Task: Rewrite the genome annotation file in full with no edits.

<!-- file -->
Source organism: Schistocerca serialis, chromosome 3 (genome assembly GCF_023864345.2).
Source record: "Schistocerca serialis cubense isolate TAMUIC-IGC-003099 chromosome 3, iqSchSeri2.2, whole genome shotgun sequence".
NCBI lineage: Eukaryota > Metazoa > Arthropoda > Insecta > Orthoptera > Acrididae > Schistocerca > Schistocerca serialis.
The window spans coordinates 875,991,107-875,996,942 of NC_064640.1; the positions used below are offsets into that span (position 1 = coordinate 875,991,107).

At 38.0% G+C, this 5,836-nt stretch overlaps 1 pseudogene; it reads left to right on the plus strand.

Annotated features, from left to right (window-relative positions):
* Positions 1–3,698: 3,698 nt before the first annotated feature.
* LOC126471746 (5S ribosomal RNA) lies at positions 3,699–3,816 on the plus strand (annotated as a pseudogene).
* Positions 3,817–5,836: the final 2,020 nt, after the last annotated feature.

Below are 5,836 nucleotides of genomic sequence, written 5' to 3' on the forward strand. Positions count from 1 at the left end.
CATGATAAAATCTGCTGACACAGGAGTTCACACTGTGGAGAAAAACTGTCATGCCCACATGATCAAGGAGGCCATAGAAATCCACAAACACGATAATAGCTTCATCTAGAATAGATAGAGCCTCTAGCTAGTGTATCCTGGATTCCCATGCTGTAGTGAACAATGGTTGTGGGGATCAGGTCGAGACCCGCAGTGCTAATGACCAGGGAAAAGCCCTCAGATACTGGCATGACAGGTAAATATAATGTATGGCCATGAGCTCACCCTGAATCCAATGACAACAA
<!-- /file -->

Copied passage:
Source organism: Schistocerca serialis, chromosome 3 (genome assembly GCF_023864345.2).
Source record: "Schistocerca serialis cubense isolate TAMUIC-IGC-003099 chromosome 3, iqSchSeri2.2, whole genome shotgun sequence".
NCBI lineage: Eukaryota > Metazoa > Arthropoda > Insecta > Orthoptera > Acrididae > Schistocerca > Schistocerca serialis.
The window spans coordinates 875,991,107-875,996,942 of NC_064640.1; the positions used below are offsets into that span (position 1 = coordinate 875,991,107).

At 38.0% G+C, this 5,836-nt stretch overlaps 1 pseudogene; it reads left to right on the plus strand.

Annotated features, from left to right (window-relative positions):
* Positions 1–3,698: 3,698 nt before the first annotated feature.
* LOC126471746 (5S ribosomal RNA) lies at positions 3,699–3,816 on the plus strand (annotated as a pseudogene).
* Positions 3,817–5,836: the final 2,020 nt, after the last annotated feature.

Below are 5,836 nucleotides of genomic sequence, written 5' to 3' on the forward strand. Positions count from 1 at the left end.
CATGATAAAATCTGCTGACACAGGAGTTCACACTGTGGAGAAAAACTGTCATGCCCACATGATCAAGGAGGCCATAGAAATCCACAAACACGATAATAGCTTCATCTAGAATAGATAGAGCCTCTAGCTAGTGTATCCTGGATTCCCATGCTGTAGTGAACAATGGTTGTGGGGATCAGGTCGAGACCCGCAGTGCTAATGACCAGGGAAAAGCCCTCAGATACTGGCATGACAGGTAAATATAATGTATGGCCATGAGCTCACCCTGAATCCAATGACAACAA